A distress signal echoes through Earth's four corners as every nation struggles to sustain the source of energy that fuels a thriving economy while conserving what is left of the planet.
Countries led by Europe and the United States in the west, Japan and Australia in the Asia-Pacific have implemented ways to shore up energy requirements but at the same time reduce carbon emissions.
Companies like the Royal Dutch Shell Group are now scouring the Earth for some alternative forms of energy that could sustain prosperity as we know it.
An hour-long TV special will be aired world-wide to begin the campaign called "Redesigning Our Energy Future."
This programme will tackle the disturbing and real challenges looming large in our midst as well as showing day-to-day efforts in finding innovations and solutions to create a more sustainable energy future for the world.
Concerned with the global population doubling to 9 billion by the year 2050, Royal Dutch Shell Group of Companies has embarked on a sustainability project harnessing the power and innovation of nature for the future.
The company was even heavily criticised by environmental groups for efforts to bring in alternative energy sources from the bottom of the Antarctica-considered the last frontier for fuel and natural gas.
The company recognises the alarming need to work with nature and not against it. Shell recognises the extensive financial losses suffered by other firms penalised for environmental accidents.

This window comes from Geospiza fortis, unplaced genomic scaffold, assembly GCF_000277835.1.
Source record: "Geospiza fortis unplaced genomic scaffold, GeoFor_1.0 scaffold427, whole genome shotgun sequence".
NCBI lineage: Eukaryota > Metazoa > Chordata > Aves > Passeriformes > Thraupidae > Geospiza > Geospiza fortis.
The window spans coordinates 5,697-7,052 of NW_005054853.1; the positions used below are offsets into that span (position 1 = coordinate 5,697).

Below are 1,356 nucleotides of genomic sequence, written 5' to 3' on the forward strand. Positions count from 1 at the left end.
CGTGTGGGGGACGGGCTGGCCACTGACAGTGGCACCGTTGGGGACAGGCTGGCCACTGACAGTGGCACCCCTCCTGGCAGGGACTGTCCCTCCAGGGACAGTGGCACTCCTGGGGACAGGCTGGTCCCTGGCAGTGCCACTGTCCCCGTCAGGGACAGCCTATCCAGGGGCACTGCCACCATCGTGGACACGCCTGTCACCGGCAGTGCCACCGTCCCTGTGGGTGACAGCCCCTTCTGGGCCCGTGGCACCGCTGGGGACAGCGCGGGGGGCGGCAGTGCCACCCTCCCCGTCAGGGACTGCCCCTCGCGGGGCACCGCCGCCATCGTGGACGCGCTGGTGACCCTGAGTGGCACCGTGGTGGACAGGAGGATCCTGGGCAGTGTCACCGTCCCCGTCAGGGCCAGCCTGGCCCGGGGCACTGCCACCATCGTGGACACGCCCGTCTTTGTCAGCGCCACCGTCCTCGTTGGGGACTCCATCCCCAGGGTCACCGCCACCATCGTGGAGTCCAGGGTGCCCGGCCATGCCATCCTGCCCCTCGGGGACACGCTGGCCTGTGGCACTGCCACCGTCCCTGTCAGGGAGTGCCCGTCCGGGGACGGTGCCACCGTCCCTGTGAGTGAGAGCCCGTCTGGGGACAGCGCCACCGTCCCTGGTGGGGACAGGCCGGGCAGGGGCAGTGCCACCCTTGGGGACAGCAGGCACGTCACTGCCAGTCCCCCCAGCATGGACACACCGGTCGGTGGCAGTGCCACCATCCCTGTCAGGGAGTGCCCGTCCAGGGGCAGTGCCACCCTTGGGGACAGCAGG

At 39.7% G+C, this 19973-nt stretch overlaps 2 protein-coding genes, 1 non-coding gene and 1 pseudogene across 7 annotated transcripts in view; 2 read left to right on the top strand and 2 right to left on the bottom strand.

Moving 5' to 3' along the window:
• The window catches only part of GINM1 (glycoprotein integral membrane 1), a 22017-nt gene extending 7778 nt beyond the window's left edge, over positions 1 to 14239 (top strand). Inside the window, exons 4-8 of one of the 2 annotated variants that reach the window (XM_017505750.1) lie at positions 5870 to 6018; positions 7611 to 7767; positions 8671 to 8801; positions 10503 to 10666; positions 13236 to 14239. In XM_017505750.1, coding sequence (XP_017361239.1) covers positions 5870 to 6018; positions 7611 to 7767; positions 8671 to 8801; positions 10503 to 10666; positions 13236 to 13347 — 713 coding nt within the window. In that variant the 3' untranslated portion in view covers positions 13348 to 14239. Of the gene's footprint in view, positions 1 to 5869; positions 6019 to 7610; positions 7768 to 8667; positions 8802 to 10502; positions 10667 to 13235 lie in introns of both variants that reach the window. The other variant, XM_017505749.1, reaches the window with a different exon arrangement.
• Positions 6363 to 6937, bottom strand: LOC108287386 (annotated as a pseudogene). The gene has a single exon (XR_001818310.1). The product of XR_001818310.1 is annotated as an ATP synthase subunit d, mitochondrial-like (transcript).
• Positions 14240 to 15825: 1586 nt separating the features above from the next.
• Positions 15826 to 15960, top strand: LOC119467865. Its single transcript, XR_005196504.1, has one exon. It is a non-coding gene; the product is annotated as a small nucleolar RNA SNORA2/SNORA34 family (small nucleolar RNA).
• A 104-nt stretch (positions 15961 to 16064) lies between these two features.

Shell Group CEO Peter Voser emphasizes in a speech before company stockholders that the company recognises the dire consequences for the environment and not just to the company. Therefore, utmost care is needed "to meet the challenges of building a sustainable energy future."
Part of the brilliant initiatives of the Shell Group for environment sustainability is its constant search for efficient fuels that can provide savings for consumers and at the same time hinder unsafe fuel emissions.
Aside from engaging the youth every year from all over the globe to make simulations of alternative cars that harnesses less energy but could efficiently run for miles in the so-called Shell Eco-Marathon, it has tirelessly sponsored programmes that would encourage others to join the effort before the crucial year of 2050.
This article is sponsored by Shell.
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